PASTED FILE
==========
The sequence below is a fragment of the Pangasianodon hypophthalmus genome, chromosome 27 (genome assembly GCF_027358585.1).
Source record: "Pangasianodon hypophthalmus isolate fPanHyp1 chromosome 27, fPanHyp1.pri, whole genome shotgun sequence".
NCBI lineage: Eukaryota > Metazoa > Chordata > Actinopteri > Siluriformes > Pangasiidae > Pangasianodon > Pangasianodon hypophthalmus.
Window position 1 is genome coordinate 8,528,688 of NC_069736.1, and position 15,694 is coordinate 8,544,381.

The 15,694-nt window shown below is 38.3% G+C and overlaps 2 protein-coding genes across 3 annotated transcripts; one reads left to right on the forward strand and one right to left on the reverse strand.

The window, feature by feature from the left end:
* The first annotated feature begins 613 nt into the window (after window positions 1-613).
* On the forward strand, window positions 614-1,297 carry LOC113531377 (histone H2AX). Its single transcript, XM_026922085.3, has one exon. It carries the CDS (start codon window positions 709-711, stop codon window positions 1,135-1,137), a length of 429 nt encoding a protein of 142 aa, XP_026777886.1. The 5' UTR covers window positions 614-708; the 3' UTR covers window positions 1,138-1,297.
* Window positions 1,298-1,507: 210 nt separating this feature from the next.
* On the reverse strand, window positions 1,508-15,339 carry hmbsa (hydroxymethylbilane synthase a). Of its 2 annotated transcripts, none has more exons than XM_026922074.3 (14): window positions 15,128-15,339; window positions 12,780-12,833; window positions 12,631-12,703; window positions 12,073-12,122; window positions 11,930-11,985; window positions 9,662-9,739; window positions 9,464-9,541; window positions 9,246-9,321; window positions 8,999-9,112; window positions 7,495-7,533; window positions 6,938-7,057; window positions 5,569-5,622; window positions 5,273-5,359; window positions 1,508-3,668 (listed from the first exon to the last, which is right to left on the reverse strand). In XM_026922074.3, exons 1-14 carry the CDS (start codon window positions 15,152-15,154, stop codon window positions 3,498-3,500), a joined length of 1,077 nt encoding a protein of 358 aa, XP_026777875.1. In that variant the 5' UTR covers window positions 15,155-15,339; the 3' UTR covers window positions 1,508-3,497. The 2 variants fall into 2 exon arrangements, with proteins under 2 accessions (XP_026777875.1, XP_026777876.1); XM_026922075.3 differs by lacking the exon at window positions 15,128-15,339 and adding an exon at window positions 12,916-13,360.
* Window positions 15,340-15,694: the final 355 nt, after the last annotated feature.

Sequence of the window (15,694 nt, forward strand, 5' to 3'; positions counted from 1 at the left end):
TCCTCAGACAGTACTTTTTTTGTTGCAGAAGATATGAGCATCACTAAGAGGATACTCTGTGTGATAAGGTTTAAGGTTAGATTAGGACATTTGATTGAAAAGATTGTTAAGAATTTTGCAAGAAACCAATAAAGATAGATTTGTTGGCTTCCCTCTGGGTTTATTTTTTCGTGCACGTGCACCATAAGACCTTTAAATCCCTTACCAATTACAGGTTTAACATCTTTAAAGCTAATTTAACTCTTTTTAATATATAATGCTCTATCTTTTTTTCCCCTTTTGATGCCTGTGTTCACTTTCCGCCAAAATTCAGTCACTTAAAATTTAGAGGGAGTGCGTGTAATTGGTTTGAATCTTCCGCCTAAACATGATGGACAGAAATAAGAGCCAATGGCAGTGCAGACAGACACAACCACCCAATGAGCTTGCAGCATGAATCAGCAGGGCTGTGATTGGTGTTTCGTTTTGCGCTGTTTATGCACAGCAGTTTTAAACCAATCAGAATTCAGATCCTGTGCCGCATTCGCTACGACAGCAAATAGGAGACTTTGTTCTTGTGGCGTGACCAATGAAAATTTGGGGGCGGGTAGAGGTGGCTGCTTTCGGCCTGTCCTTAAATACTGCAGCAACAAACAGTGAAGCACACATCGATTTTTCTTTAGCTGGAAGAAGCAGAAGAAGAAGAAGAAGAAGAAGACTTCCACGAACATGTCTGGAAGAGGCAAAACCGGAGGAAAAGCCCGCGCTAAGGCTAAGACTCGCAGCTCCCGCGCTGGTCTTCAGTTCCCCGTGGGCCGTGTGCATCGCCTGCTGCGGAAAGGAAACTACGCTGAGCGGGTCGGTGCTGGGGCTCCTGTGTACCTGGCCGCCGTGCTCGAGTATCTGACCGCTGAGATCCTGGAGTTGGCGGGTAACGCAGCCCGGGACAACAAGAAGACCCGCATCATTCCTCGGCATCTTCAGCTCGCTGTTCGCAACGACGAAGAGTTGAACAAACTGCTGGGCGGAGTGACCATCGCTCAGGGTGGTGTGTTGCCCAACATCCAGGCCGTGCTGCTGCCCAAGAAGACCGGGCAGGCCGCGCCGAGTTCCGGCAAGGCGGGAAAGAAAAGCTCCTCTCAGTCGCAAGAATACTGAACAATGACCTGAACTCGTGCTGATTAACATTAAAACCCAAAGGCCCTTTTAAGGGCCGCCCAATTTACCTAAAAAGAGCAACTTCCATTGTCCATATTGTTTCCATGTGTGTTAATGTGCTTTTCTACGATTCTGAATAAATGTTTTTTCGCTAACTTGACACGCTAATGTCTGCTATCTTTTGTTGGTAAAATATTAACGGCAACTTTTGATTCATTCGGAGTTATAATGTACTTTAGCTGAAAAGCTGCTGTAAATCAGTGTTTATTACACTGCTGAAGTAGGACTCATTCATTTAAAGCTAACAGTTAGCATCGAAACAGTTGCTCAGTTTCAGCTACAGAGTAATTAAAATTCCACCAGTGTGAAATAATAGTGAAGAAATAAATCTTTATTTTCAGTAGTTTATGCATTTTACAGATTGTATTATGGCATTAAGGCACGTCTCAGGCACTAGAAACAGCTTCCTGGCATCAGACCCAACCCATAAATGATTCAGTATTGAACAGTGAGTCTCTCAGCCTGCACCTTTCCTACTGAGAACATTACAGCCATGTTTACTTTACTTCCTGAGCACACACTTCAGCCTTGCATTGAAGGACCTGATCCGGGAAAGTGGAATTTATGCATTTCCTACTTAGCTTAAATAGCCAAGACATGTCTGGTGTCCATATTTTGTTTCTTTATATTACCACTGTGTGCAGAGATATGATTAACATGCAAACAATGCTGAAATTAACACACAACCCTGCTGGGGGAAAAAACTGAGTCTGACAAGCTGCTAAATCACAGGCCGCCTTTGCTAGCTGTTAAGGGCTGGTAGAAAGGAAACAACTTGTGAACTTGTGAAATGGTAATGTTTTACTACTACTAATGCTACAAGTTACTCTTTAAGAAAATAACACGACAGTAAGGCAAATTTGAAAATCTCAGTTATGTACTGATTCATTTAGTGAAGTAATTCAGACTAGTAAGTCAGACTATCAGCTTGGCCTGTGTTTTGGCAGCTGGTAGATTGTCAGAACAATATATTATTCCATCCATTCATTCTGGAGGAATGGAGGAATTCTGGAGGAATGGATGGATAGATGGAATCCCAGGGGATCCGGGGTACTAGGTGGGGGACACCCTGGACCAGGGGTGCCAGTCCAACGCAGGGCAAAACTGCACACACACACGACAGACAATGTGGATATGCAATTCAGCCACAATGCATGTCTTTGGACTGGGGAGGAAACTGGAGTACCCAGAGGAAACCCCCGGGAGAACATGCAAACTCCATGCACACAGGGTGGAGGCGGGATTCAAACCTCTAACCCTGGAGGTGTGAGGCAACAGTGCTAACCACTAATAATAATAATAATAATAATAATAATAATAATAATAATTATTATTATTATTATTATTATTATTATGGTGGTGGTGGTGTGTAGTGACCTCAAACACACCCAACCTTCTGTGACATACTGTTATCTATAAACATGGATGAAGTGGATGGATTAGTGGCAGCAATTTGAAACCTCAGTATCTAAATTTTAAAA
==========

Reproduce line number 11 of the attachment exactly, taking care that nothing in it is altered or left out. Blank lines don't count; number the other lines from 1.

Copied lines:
* Window positions 15,340-15,694: the final 355 nt, after the last annotated feature.